It is okay to begin with a spoiler about the movie as many already know this scene as she dies at start of the movie. What Guillermo del Toro made with laberinto del fauno (Pan’s Labyrinth) is a dark and twisted fairy-tale that follows the orginal traits of grimm tales fairy-tales. This movie is wonderfully designed with rich sets and wonderful colors and tones that really make this wonderful flim come to life as you are immersed fully into the picture you yourself become lost in the labyrinth in question with her as you feel like you are trying follow her out of it or further into it. El laberinto del fauno is easily one of the most accomplished and memorable movies of the decade. It was so important to del Toro that the film is made that he lost 40 pounds when making it, dealing with the stress and pressure deriving from lack of time and money as he was really stressed out making this classic movie. The film is one of the ultimate favorite of film critics and millions of inspired audience members around the globe. However you choose to interpret it, the experience of watching it remains equally rewarding. In fact, the very fact numerous interpretations are legitimate only adds to the charm and efficiency of this bizarre materialization of a unique vision and unparalleled style.
Raúl Monge’s storyboards for Guillermo del Toro’s El laberinto del fauno.
What i showed you above was all form the flim as some looks upon some set pictures and the storyboards with a youtube video talking about this classic movie. As you see this movie really has such amazing depth to it. Guillermo del Toro has combined his love of strange creatures, ghosts and Gothic horror stories with a deep literary sensibility to create genre films uniquely his own. In movies like Pan’s Labyrinth, Hellboy and Pacific Rim, monsters are not just scary but soulful as they truly stand out as somethng special as i feel his most special to me is Pan’s Labyrinth. Ofelia is a fantastic protagonist. She is a girl you automatically want to protect from the horrors around her and that investment is where this film garners its strength from real and imagined evils of this movie. The heavy symbolism of this movie that notes down many grim classic fairy-tales with shades of Alice in wonderland and the red shoes scene at end. The faun seems to be both good and evil; what are we to make of a huge pile of used shoes, especially worrisome in the time of the Holocaust? The film is visually stunning. The creatures do not look like movie creations but like nightmares (especially the Pale Man, with eyes in the palms of his hands). The baroque organic look of the faun’s lair is unlike any place I have seen in the movies when the giant frog delivers up a crucial key in its stomach as something so moving and timeless about the creature-work of this movie. He invents from scratch, or adapts into his own vision a fairy-tale that is forever timeless. Del Toro says in a commentary that Ofelia is “a girl who needs to disobey anything except her own soul.” The whole movie, he says, is about choices. The powerful acting of everyone is another amazing highlight of this movie with amazing visuals and story-telling it’s something that is forever remembered upon for all time. Guillermo Del Toro released what is arguably his masterpiece in 2006 as he described by the director as the most personal movie I’ve made”, it’s a wondrous merging of history – war-torn Spain, 1944 and fantasy as he weaved an adult fairytale of a young girl’s coming-of-age amid fascism, full of horror and hope, loaded with allusion and allegory that tells a classic tale of that you will marvel upon on the screen.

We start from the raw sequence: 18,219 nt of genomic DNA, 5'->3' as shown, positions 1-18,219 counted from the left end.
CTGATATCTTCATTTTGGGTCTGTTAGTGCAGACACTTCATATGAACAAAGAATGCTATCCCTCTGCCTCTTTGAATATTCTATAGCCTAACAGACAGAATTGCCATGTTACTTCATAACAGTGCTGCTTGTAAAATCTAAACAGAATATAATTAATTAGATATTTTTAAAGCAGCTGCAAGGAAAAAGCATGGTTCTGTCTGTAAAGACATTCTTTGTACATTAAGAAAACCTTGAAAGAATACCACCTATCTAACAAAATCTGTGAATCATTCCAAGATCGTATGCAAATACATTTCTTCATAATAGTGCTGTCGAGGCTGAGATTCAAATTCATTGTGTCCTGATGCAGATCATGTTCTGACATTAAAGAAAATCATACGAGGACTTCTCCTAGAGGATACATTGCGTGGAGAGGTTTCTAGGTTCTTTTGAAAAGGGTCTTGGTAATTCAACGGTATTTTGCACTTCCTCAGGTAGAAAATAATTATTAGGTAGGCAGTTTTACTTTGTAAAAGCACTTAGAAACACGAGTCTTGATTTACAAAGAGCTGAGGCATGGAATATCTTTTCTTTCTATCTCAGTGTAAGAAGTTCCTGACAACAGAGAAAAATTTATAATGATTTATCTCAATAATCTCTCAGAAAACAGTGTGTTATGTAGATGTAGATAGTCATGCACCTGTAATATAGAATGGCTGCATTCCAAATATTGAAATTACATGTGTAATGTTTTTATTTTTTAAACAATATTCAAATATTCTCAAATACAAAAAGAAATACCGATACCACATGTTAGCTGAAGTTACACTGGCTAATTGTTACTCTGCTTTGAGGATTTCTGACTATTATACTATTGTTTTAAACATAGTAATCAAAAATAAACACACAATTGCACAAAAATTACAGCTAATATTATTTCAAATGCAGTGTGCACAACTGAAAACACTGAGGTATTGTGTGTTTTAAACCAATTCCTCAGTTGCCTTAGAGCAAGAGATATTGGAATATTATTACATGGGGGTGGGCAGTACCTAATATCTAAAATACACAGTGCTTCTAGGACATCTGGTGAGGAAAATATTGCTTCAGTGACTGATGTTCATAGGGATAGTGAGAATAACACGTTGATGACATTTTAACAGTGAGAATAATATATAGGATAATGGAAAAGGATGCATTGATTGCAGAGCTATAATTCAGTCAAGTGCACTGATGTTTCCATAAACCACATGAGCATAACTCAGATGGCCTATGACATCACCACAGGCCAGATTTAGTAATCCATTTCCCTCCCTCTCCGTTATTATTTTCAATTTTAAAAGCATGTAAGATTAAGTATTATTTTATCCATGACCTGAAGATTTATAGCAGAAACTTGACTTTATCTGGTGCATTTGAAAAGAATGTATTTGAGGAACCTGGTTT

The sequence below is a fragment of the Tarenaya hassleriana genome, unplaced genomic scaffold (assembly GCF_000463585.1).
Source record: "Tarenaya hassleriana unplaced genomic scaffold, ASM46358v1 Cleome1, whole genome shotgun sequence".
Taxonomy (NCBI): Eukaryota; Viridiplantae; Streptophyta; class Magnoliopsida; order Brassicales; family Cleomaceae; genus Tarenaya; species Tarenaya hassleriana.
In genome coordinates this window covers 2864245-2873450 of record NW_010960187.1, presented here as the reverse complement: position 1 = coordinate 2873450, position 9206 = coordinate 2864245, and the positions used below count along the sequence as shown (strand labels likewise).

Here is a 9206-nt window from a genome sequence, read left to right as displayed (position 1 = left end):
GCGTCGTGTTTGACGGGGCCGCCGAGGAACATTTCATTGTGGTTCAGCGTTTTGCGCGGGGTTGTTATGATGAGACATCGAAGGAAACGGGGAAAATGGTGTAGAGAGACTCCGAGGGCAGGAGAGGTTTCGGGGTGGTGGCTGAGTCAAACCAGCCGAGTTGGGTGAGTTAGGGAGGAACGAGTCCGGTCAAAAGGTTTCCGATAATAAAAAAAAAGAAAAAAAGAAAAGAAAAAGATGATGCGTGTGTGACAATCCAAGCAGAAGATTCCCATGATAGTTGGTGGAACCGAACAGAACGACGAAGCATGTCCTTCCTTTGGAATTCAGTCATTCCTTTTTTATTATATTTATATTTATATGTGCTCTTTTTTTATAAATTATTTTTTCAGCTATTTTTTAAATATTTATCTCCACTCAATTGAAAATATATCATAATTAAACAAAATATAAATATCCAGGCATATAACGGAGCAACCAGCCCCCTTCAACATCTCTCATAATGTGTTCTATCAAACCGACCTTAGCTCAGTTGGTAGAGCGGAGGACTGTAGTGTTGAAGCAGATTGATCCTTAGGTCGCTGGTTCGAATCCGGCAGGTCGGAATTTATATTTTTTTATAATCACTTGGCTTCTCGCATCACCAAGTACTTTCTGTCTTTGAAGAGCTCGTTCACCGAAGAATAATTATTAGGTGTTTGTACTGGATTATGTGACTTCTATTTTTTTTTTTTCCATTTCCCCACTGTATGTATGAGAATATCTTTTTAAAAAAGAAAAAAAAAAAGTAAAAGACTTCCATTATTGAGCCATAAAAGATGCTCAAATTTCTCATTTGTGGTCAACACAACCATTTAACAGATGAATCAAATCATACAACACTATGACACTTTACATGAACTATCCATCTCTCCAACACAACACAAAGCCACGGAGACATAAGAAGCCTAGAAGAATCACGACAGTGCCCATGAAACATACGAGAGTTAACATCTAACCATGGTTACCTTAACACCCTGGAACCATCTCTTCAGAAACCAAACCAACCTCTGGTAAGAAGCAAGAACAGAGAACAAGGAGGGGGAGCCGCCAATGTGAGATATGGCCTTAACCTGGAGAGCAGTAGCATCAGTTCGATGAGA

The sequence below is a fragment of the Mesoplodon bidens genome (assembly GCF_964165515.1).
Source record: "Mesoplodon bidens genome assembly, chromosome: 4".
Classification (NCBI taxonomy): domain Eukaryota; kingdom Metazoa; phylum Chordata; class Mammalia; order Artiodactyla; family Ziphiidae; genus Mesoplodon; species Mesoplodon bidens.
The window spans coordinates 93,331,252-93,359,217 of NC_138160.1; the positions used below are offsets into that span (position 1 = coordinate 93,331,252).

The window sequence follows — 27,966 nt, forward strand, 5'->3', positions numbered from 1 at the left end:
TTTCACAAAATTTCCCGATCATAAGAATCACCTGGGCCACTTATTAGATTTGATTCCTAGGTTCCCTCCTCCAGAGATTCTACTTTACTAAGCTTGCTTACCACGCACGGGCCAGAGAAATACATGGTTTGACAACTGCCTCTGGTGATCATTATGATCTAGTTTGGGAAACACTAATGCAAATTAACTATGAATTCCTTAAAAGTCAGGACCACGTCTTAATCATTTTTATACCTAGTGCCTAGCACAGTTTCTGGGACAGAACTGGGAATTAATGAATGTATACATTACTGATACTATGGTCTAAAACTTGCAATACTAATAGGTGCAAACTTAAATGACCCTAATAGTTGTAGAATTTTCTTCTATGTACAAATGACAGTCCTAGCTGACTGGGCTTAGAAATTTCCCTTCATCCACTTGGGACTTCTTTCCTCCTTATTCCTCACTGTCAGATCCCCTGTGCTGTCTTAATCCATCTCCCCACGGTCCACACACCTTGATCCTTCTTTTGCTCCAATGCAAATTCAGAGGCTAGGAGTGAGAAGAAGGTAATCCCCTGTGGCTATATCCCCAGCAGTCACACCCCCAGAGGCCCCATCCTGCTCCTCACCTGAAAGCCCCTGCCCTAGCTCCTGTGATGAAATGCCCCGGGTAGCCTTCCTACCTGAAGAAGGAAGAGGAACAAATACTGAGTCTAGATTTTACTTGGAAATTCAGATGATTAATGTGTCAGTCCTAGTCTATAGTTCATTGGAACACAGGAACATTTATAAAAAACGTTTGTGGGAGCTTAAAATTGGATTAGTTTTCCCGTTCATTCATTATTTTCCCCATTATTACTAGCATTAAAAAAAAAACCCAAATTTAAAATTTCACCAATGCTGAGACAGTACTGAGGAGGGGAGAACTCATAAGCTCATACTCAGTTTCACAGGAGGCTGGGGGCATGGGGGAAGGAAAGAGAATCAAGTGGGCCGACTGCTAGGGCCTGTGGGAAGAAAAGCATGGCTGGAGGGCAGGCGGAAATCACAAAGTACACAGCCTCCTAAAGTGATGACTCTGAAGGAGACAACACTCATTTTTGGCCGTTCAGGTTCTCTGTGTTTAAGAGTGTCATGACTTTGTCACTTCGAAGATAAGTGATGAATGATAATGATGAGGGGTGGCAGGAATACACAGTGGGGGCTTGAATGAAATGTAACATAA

What’s so magic about Pan’s Labyrinth, despite its obvious surreal elements, is how it combines old-fashioned fairytales, the type we all grew up with and wanted to be a part of since we were little, with the horrifying realities of the world we live in. Of course, the war-based events are hardly magic in the sense of what’s actually happening, but I believe beneath the surface, there’s a certain beauty to this film that’s not very apparent, but quite mesmerizing. I like to think it’s a film about our own personal fantasies and how we try to find comfort and salvation in them, speaking especially to those who feel detached from reality and their everyday experiences. I came to this conclusion after a very specific shot during the film’s climax, which made me question what I had seen prior to that – did it happen, was it even real…? While Pan’s Labyrinth can’t quite be classified as an horror movie, it’s nothing short of terrifying. I would say i Liken the song by Jefferson airship to the crazy ride you have upon the movie as the movie is a very twisted tale that takes you deep into a maze as song talks about Alice in wonder-land which has very much same type of feeling of a girl exploring upon a dark fantasy.